I’m tasting another tea from my Tea Thoughts Halloween box today! This week, I’m tasting the Fortune Teller Nepalese black tea from Aera Tea Co. This is a pretty classic black tea and I was excited to sit down and taste it, at least for a couple of infusions, since I already knew it as a very cozy cup of black tea to just be with on a chilly morning.
But first, let’s talk about the name. Fortune Teller is an obvious reference to the archetype of the tea-leaf reader, which comes from Romani culture. The Romani people, originally from the Indian subcontinent, traveled throughout Asia, Europe, and parts of Africa, often following some of the same land routes that brought trade between Asia and Europe. They have communities all over the world today, and one of their most well-known cultural practices are those related to divination, such as tarot and tea-leaf reading.
While the practice became very popular in Britain, likely from existing folk practices of reading wax drippings and other nondistinct shapes, tasseography — divination from the leavings in a cup — originated in Romani culture and it is directly from their influence that these divination practices not only spread around the European world, but became wildly popular. It is important to remember these origins, as the archetype of the “fortune teller” often falls into the trap of stereotyping and harmful generalization based on racist tropes used against the Romani (particularly a certain word, beginning with G, that is often used as a synonym for “free spirit,” but in reality is a slur against the Romani). So I thought it was important to acknowledge the Romani contribution to the landscape of divinatory practices in the modern world, as their contributions permeate it, despite rarely being credited.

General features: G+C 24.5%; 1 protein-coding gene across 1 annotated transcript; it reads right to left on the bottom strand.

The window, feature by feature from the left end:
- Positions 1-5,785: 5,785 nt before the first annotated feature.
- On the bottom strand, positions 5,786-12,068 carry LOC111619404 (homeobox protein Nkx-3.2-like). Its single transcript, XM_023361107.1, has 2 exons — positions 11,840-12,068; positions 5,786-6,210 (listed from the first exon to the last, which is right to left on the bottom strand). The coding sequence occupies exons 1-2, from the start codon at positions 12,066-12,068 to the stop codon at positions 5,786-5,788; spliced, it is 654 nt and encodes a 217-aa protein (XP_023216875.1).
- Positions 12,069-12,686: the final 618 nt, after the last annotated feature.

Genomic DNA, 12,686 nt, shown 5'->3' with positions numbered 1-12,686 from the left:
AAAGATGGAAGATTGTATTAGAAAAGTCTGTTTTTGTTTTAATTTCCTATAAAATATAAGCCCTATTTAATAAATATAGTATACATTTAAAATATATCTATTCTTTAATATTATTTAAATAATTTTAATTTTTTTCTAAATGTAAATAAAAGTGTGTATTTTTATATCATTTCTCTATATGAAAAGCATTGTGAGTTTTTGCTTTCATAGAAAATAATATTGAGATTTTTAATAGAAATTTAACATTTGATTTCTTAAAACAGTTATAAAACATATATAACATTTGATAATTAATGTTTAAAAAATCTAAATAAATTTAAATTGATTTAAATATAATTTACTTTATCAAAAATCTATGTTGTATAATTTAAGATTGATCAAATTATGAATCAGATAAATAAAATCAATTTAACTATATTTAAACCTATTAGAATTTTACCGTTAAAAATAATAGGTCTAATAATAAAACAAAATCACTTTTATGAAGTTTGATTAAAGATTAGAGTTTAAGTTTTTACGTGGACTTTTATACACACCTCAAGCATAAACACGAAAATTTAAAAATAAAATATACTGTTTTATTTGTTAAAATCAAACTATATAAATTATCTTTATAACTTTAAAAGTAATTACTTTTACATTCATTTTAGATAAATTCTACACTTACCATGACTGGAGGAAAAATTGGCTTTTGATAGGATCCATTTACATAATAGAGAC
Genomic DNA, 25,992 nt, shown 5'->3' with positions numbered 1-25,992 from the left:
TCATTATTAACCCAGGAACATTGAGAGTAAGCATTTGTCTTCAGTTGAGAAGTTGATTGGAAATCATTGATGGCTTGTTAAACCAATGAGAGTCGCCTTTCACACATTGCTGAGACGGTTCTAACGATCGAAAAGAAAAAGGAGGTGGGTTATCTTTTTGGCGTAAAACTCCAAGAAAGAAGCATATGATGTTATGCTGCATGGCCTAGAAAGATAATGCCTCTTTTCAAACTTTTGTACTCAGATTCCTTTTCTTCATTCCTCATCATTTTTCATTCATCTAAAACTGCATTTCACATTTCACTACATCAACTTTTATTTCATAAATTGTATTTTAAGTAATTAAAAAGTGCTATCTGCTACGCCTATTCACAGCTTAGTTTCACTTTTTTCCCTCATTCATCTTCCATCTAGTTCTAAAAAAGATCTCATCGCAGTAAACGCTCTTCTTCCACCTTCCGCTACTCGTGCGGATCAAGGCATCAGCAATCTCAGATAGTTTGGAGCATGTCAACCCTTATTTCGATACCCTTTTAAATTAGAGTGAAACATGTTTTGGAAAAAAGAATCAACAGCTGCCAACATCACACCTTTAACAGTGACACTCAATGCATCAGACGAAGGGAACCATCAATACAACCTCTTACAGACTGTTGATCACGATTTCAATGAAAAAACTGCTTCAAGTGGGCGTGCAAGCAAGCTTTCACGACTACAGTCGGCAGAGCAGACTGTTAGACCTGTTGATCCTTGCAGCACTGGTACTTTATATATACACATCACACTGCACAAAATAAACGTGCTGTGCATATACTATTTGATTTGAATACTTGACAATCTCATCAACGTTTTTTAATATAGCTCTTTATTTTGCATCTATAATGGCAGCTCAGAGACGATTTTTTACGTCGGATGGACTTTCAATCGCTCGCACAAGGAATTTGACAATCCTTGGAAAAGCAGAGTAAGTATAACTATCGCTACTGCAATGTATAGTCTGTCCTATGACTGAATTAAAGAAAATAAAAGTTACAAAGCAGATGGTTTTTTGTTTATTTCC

Anyway, on to the tea. I used 5 grams in my 120-ml fish teapot with boiling water. I warmed the pot and got aromas of black bread and raisins from the dry leaf. The first infusion was for twenty seconds, after which the wet leaf smelled of brown sugar and dark chocolate. The liquor itself had an intensely smooth, creamy texture in the mouth, a faint sweet aroma, and a sweet, bready flavor. The tannin was extremely mild and there was a very subtle bitter aftertaste, but like chocolate or coffee, and not unpleasant.
The second steeping, for thirty seconds, brought out some rose aromas on the leaf and liquor. The texture was still that same amazing creamy smoothness and the flavor was mellow and chocolate-y. After the third steeping, for forty seconds, I noticed that the flavors and aroma were remarkably consistent, so I stopped taking notes and instead chose to simply enjoy this tea as long as it steeped out. The lack of bitterness makes me wonder if it might be a good candidate for winter grandpa-style brewing.
So a short tasting session today, but a thoroughly enjoyable one. I’m excited to have had a chance to taste this tea because it has made me curious about Aera’s other offerings.
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